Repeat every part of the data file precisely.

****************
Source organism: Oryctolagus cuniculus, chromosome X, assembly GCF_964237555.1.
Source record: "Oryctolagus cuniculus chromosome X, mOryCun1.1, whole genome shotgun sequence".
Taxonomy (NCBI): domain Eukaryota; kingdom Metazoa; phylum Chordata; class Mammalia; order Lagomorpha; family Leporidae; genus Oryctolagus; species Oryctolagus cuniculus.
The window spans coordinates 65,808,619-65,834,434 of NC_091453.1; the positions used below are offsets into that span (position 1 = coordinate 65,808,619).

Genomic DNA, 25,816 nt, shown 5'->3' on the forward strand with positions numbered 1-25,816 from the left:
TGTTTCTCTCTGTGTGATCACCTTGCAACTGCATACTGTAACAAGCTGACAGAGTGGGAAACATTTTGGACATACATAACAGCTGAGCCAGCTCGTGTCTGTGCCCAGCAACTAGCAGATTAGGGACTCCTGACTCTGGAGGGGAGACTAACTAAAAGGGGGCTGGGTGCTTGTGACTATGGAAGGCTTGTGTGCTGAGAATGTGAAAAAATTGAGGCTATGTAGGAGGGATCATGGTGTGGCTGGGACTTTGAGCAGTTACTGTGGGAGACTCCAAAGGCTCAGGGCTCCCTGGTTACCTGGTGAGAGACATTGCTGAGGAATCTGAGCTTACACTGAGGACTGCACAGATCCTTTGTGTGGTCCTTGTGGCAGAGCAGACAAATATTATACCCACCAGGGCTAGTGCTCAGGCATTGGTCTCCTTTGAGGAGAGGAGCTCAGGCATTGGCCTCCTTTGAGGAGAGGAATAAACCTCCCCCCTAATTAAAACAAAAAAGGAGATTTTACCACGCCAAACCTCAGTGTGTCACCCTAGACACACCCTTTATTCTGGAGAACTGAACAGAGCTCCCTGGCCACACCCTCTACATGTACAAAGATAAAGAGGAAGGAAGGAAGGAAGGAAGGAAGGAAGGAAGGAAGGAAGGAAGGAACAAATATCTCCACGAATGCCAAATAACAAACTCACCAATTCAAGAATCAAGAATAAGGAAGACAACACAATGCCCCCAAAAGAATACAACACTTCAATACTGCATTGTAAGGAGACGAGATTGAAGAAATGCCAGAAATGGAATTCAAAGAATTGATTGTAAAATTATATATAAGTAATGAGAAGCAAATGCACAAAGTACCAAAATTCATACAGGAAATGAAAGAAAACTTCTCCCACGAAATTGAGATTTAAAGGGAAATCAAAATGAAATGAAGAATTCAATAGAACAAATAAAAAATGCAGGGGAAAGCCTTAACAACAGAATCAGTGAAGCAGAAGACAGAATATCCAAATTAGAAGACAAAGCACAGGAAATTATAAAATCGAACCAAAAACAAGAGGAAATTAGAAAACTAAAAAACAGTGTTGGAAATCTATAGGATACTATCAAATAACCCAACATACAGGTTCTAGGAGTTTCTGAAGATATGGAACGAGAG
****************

Source organism: Oryctolagus cuniculus, chromosome X, assembly GCF_964237555.1.
Source record: "Oryctolagus cuniculus chromosome X, mOryCun1.1, whole genome shotgun sequence".
Taxonomy (NCBI): domain Eukaryota; kingdom Metazoa; phylum Chordata; class Mammalia; order Lagomorpha; family Leporidae; genus Oryctolagus; species Oryctolagus cuniculus.
The window spans coordinates 65,808,619-65,834,434 of NC_091453.1; the positions used below are offsets into that span (position 1 = coordinate 65,808,619).

Genomic DNA, 25,816 nt, shown 5'->3' on the forward strand with positions numbered 1-25,816 from the left:
TGTTTCTCTCTGTGTGATCACCTTGCAACTGCATACTGTAACAAGCTGACAGAGTGGGAAACATTTTGGACATACATAACAGCTGAGCCAGCTCGTGTCTGTGCCCAGCAACTAGCAGATTAGGGACTCCTGACTCTGGAGGGGAGACTAACTAAAAGGGGGCTGGGTGCTTGTGACTATGGAAGGCTTGTGTGCTGAGAATGTGAAAAAATTGAGGCTATGTAGGAGGGATCATGGTGTGGCTGGGACTTTGAGCAGTTACTGTGGGAGACTCCAAAGGCTCAGGGCTCCCTGGTTACCTGGTGAGAGACATTGCTGAGGAATCTGAGCTTACACTGAGGACTGCACAGATCCTTTGTGTGGTCCTTGTGGCAGAGCAGACAAATATTATACCCACCAGGGCTAGTGCTCAGGCATTGGTCTCCTTTGAGGAGAGGAGCTCAGGCATTGGCCTCCTTTGAGGAGAGGAATAAACCTCCCCCCTAATTAAAACAAAAAAGGAGATTTTACCACGCCAAACCTCAGTGTGTCACCCTAGACACACCCTTTATTCTGGAGAACTGAACAGAGCTCCCTGGCCACACCCTCTACATGTACAAAGATAAAGAGGAAGGAAGGAAGGAAGGAAGGAAGGAAGGAAGGAAGGAAGGAAGGAACAAATATCTCCACGAATGCCAAATAACAAACTCACCAATTCAAGAATCAAGAATAAGGAAGACAACACAATGCCCCCAAAAGAATACAACACTTCAATACTGCATTGTAAGGAGACGAGATTGAAGAAATGCCAGAAATGGAATTCAAAGAATTGATTGTAAAATTATATATAAGTAATGAGAAGCAAATGCACAAAGTACCAAAATTCATACAGGAAATGAAAGAAAACTTCTCCCACGAAATTGAGATTTAAAGGGAAATCAAAATGAAATGAAGAATTCAATAGAACAAATAAAAAATGCAGGGGAAAGCCTTAACAACAGAATCAGTGAAGCAGAAGACAGAATATCCAAATTAGAAGACAAAGCACAGGAAATTATAAAATCGAACCAAAAACAAGAGGAAATTAGAAAACTAAAAAACAGTGTTGGAAATCTATAGGATACTATCAAATAACCCAACATACAGGTTCTAGGAGTTTCTGAAGATATGGAACGAGAG